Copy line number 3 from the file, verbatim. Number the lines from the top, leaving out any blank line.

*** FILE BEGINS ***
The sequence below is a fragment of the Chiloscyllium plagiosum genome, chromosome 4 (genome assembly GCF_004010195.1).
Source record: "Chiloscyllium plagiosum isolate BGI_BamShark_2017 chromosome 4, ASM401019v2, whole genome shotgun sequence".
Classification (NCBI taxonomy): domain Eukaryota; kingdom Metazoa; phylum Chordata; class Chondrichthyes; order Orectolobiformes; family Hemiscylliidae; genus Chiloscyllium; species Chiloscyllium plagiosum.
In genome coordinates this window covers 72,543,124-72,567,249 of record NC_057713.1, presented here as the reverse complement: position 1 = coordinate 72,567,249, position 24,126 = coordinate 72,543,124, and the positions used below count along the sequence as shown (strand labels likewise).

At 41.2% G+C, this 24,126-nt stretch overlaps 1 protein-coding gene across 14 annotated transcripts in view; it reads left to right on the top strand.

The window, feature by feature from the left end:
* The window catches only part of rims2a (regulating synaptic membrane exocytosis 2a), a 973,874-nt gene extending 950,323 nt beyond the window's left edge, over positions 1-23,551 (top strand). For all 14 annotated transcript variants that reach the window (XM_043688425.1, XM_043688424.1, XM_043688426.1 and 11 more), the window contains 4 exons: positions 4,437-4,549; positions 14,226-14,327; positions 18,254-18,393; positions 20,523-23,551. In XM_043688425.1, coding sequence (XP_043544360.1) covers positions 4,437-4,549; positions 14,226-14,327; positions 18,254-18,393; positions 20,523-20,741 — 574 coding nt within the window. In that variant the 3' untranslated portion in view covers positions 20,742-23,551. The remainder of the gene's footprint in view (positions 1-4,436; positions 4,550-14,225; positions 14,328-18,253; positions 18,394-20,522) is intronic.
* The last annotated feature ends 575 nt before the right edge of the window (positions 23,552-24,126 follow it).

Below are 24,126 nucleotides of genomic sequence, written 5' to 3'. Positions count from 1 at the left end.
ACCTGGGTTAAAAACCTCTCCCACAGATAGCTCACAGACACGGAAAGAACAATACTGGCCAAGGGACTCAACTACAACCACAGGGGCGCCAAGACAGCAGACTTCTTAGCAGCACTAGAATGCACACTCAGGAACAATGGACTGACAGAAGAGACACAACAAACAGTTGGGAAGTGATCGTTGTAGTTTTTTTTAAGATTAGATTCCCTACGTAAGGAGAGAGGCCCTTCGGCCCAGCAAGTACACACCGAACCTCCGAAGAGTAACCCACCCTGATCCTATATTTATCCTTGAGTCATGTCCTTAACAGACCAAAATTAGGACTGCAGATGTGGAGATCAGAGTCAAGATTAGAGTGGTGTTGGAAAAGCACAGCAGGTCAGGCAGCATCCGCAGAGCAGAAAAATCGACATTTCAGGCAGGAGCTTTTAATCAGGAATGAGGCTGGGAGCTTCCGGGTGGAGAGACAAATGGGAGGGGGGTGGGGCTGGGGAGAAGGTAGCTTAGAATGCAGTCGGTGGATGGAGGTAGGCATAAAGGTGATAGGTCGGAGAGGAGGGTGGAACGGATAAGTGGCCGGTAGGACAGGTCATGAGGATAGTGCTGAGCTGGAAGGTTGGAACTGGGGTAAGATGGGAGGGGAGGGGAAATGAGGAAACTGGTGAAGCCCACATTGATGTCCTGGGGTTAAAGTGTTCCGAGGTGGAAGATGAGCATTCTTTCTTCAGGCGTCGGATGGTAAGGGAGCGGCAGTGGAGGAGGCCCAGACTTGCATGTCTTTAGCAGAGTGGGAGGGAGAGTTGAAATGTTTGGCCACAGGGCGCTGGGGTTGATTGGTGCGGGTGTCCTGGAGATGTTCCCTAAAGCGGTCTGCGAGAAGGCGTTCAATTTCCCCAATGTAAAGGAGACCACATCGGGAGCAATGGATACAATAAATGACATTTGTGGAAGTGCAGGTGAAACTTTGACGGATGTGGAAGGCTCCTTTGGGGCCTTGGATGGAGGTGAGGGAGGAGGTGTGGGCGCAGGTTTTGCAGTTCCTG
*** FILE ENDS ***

Classification (NCBI taxonomy): domain Eukaryota; kingdom Metazoa; phylum Chordata; class Chondrichthyes; order Orectolobiformes; family Hemiscylliidae; genus Chiloscyllium; species Chiloscyllium plagiosum.